A Primates' Meeting was held in October 2003, to discuss how to respond to the controversial issues of the time: the Canadian Diocese of New Westminster had authorised a liturgy for blessing same-sex relationships and Gene Robinson, who openly admitted to being in a gay relationship, was elected Bishop of New Hampshire in the USA.
Disapproval of same-sex partnerships was strong in many places. Some church leaders shared it; others, including the Archbishop of Canterbury, were caught on the back foot because they had not expected such strength of feeling.
The Primates' Meeting reaffirmed the Lambeth Conference 1998 Resolution, 'valuing especially its emphasis on the need "to listen to the experience of homosexual persons"', but went on to say that
we deeply regret the actions of the Diocese of New Westminster and the Episcopal Church (USA) which appear to a number of provinces to have short-circuited that process, and could be perceived to alter unilaterally the teaching of the Anglican Communion on this issue. They do not. Whilst we recognise the juridical autonomy of each province in our Communion, the mutual interdependence of the provinces means that none has authority unilaterally to substitute an alternative teaching as if it were the teaching of the entire Anglican Communion.
In this statement we can see the Primates beginning to treat the Anglican Communion as a single confessional church where everybody is expected to believe the same thing. The North American churches in no way sought to impose their views of same-sex partnerships onto North Americans, let alone Anglicans in other parts of the world; on the contrary, they were simply making use of traditional autonomy. Nevertheless the Primates, by suggesting that they 'could be perceived to alter unilaterally the teaching of the Anglican Communion', were selling the pass to those who believed there ought to be a single, universally accepted Anglican teaching on the issue.
The Primates' Meeting authorised a Commission, which duly produced The Windsor Report in 2004. At the time there was much talk of expelling the North American provinces from the Anglican Communion, and in keeping with this mood the Windsor Report proposed an Anglican Covenant which would 'make explicit and forceful the loyalty and bonds of affection which govern the relationships between the churches of the Communion' (118). In other words, we are not only to have affection for each other: we shall be forced to have it.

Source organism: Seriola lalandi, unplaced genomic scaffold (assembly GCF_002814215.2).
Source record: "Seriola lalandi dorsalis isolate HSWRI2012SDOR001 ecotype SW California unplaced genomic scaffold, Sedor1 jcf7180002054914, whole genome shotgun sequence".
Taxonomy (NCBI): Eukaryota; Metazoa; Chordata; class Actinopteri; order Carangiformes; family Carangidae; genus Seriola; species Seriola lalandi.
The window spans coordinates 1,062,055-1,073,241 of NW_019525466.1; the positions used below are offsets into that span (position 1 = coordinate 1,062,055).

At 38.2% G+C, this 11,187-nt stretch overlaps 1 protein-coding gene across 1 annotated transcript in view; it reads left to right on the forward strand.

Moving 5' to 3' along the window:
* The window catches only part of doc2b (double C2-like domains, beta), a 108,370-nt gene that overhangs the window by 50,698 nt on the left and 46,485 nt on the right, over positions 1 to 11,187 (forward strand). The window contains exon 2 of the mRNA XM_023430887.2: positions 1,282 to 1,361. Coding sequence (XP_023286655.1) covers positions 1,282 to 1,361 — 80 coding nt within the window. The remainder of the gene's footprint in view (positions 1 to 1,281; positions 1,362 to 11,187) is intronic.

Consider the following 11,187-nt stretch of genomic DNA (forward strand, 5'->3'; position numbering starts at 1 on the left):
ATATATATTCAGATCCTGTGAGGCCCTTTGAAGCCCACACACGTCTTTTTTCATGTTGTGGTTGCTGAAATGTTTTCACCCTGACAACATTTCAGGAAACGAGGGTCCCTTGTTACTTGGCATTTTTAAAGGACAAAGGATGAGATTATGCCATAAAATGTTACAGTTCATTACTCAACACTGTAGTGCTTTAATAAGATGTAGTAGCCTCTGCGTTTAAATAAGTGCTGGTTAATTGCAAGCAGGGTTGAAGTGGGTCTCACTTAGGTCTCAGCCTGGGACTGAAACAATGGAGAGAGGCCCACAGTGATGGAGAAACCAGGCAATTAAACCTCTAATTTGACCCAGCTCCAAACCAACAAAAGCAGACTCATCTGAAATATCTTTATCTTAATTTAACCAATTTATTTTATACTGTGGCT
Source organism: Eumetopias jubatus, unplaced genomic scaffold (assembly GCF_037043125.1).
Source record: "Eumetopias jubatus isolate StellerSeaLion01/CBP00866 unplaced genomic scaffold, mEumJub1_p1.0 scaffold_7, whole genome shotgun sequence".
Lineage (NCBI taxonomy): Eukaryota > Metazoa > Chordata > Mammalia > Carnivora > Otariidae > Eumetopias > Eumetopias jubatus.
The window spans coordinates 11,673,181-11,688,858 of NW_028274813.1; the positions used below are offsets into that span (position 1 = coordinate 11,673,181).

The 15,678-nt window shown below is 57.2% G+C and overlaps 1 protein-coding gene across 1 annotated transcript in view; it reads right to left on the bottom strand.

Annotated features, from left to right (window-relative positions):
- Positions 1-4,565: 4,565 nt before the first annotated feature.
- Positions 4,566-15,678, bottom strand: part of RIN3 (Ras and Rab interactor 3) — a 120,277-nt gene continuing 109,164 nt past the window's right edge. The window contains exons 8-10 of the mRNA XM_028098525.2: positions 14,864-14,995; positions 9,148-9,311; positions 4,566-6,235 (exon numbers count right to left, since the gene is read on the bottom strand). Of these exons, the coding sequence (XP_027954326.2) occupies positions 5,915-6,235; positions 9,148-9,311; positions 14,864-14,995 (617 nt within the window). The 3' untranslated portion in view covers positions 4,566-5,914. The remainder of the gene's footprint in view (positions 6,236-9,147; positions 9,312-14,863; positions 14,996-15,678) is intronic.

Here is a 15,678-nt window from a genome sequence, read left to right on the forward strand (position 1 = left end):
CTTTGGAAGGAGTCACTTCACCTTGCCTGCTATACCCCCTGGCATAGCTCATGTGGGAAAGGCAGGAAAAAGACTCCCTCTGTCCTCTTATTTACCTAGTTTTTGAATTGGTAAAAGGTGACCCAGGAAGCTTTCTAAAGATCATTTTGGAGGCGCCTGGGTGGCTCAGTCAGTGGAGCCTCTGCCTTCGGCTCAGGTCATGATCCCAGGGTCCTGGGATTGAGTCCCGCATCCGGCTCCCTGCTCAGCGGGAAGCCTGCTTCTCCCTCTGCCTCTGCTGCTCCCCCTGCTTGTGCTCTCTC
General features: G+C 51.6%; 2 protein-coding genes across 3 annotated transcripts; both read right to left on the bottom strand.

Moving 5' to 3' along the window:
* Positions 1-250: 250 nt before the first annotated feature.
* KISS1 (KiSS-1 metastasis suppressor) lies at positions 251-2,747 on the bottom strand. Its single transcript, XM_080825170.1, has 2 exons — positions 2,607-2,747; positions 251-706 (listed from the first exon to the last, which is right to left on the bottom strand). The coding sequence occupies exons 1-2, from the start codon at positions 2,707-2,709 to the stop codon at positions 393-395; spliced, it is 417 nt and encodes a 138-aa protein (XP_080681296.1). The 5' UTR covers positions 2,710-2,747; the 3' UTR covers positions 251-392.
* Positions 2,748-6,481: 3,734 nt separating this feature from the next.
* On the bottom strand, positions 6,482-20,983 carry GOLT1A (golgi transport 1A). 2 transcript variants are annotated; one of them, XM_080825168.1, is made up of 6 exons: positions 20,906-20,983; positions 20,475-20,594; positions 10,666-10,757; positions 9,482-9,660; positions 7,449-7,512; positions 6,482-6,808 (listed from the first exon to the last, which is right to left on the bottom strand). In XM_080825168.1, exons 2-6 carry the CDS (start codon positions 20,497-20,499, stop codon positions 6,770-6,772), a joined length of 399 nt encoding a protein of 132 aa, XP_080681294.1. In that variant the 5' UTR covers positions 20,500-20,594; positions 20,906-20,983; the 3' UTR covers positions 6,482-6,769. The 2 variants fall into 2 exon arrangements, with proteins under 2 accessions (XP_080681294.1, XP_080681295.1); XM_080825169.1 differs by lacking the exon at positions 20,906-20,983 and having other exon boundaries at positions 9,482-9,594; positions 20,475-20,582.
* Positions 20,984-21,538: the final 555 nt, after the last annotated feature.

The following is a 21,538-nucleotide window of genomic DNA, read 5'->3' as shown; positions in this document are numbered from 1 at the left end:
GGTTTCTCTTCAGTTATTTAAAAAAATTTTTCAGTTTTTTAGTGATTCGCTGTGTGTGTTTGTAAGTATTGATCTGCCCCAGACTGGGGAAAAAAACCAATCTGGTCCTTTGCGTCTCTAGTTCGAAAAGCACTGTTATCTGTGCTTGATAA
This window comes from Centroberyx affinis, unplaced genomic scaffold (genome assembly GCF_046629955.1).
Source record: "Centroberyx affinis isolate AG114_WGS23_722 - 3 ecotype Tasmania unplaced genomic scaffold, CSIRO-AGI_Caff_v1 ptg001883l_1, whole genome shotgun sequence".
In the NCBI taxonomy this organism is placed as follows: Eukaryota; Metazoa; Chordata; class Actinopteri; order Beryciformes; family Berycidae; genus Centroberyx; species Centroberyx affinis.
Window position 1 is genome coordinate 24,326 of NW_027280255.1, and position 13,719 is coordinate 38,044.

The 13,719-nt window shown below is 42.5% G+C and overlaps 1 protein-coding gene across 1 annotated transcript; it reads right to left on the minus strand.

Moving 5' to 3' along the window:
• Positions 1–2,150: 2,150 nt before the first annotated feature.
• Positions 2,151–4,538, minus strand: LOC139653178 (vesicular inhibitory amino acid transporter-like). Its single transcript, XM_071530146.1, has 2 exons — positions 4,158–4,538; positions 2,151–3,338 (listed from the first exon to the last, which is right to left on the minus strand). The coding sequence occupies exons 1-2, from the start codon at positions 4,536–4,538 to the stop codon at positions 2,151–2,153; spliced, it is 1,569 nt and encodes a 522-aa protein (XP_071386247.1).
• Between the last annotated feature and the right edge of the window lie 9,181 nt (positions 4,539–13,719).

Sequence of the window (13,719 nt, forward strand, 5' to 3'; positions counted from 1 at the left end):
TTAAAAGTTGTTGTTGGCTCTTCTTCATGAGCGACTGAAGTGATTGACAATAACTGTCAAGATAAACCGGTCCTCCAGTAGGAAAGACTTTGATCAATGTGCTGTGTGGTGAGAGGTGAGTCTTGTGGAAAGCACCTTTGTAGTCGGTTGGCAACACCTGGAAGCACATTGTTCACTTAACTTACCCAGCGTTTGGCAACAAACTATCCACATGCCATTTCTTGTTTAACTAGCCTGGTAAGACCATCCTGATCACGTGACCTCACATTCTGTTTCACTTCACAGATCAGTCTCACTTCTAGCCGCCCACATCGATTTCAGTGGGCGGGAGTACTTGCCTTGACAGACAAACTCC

The Archbishop of the West Indies, Drexel Gomez, was appointed Chair of the Covenant Design Group. He was the perfect man for the job: highly respected, conservative, able, amiable and a subtle politician fully up to the task of effecting global change. He had also co-edited a small book, To Mend the Net, arguing that the Primates should have "enhanced responsibility" - power - over the affairs of the Communion, including the ultimate power to expel a member.
The Covenant text needed to be attractive enough to persuade provinces to sign it. Most provinces do not want to give away their autonomy. Every draft has attempted to square this circle: how to give the Covenant real powers to instruct provinces and threaten punishments, while at the same time making it attractive enough for provinces to sign it.
Each draft in some way or other has tried to present the Covenant as entirely voluntary - each province could choose not to sign it, or sign and subsequently abandon it - but the provinces within the Covenant would turn their backs on the offenders. As the final text puts it, 'Recognition of, and fidelity to, the text of this Covenant, enables mutual recognition and communion' (§4.2.1); and if that is indeed to be the case, the implication is that mutual recognition and communion will no longer be extended to Anglican provinces which do not sign it.